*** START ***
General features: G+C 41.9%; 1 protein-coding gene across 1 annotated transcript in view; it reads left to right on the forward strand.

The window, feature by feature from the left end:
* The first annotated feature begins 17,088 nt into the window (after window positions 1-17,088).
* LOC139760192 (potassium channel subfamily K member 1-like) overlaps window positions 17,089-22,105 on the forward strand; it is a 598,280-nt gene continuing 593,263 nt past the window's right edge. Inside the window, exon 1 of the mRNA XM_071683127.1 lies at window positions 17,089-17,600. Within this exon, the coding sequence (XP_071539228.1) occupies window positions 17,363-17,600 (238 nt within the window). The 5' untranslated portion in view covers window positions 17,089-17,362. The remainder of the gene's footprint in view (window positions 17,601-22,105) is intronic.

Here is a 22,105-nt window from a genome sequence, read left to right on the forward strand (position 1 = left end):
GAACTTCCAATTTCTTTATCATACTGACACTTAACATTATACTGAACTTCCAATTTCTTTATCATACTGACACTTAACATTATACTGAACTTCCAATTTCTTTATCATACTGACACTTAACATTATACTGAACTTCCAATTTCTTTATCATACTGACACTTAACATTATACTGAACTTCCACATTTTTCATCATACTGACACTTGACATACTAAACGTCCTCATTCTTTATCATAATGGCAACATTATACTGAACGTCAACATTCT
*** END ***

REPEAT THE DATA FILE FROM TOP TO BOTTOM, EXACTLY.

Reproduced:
General features: G+C 41.9%; 1 protein-coding gene across 1 annotated transcript in view; it reads left to right on the forward strand.

The window, feature by feature from the left end:
* The first annotated feature begins 17,088 nt into the window (after window positions 1-17,088).
* LOC139760192 (potassium channel subfamily K member 1-like) overlaps window positions 17,089-22,105 on the forward strand; it is a 598,280-nt gene continuing 593,263 nt past the window's right edge. Inside the window, exon 1 of the mRNA XM_071683127.1 lies at window positions 17,089-17,600. Within this exon, the coding sequence (XP_071539228.1) occupies window positions 17,363-17,600 (238 nt within the window). The 5' untranslated portion in view covers window positions 17,089-17,362. The remainder of the gene's footprint in view (window positions 17,601-22,105) is intronic.

Here is a 22,105-nt window from a genome sequence, read left to right on the forward strand (position 1 = left end):
GAACTTCCAATTTCTTTATCATACTGACACTTAACATTATACTGAACTTCCAATTTCTTTATCATACTGACACTTAACATTATACTGAACTTCCAATTTCTTTATCATACTGACACTTAACATTATACTGAACTTCCAATTTCTTTATCATACTGACACTTAACATTATACTGAACTTCCACATTTTTCATCATACTGACACTTGACATACTAAACGTCCTCATTCTTTATCATAATGGCAACATTATACTGAACGTCAACATTCT